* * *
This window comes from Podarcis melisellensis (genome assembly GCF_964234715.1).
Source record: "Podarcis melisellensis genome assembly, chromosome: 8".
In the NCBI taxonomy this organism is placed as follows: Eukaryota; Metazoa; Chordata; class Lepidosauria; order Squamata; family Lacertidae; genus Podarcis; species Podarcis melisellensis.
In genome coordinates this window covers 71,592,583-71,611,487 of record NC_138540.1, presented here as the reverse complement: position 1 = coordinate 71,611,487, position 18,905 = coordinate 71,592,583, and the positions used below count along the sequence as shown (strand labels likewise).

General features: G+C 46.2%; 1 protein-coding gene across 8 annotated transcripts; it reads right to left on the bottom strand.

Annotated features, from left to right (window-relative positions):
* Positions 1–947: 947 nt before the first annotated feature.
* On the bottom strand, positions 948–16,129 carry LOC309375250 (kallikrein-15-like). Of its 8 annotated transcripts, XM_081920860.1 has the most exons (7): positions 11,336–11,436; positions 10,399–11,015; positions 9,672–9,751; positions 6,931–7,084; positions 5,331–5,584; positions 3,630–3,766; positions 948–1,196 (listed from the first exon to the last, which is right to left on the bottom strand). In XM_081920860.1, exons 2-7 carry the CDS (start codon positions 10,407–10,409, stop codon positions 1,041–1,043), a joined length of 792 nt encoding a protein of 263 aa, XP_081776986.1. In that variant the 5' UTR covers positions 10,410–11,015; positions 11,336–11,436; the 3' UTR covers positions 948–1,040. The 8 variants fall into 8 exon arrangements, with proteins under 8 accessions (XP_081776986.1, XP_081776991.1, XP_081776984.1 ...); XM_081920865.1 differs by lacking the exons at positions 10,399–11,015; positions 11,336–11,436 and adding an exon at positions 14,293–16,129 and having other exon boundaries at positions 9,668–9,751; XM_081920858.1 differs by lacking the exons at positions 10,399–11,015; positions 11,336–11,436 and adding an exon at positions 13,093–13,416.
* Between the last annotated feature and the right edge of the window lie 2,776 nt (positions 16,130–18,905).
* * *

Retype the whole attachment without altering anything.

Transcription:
This window comes from Podarcis melisellensis (genome assembly GCF_964234715.1).
Source record: "Podarcis melisellensis genome assembly, chromosome: 8".
In the NCBI taxonomy this organism is placed as follows: Eukaryota; Metazoa; Chordata; class Lepidosauria; order Squamata; family Lacertidae; genus Podarcis; species Podarcis melisellensis.
In genome coordinates this window covers 71,592,583-71,611,487 of record NC_138540.1, presented here as the reverse complement: position 1 = coordinate 71,611,487, position 18,905 = coordinate 71,592,583, and the positions used below count along the sequence as shown (strand labels likewise).

General features: G+C 46.2%; 1 protein-coding gene across 8 annotated transcripts; it reads right to left on the bottom strand.

Annotated features, from left to right (window-relative positions):
* Positions 1–947: 947 nt before the first annotated feature.
* On the bottom strand, positions 948–16,129 carry LOC309375250 (kallikrein-15-like). Of its 8 annotated transcripts, XM_081920860.1 has the most exons (7): positions 11,336–11,436; positions 10,399–11,015; positions 9,672–9,751; positions 6,931–7,084; positions 5,331–5,584; positions 3,630–3,766; positions 948–1,196 (listed from the first exon to the last, which is right to left on the bottom strand). In XM_081920860.1, exons 2-7 carry the CDS (start codon positions 10,407–10,409, stop codon positions 1,041–1,043), a joined length of 792 nt encoding a protein of 263 aa, XP_081776986.1. In that variant the 5' UTR covers positions 10,410–11,015; positions 11,336–11,436; the 3' UTR covers positions 948–1,040. The 8 variants fall into 8 exon arrangements, with proteins under 8 accessions (XP_081776986.1, XP_081776991.1, XP_081776984.1 ...); XM_081920865.1 differs by lacking the exons at positions 10,399–11,015; positions 11,336–11,436 and adding an exon at positions 14,293–16,129 and having other exon boundaries at positions 9,668–9,751; XM_081920858.1 differs by lacking the exons at positions 10,399–11,015; positions 11,336–11,436 and adding an exon at positions 13,093–13,416.
* Between the last annotated feature and the right edge of the window lie 2,776 nt (positions 16,130–18,905).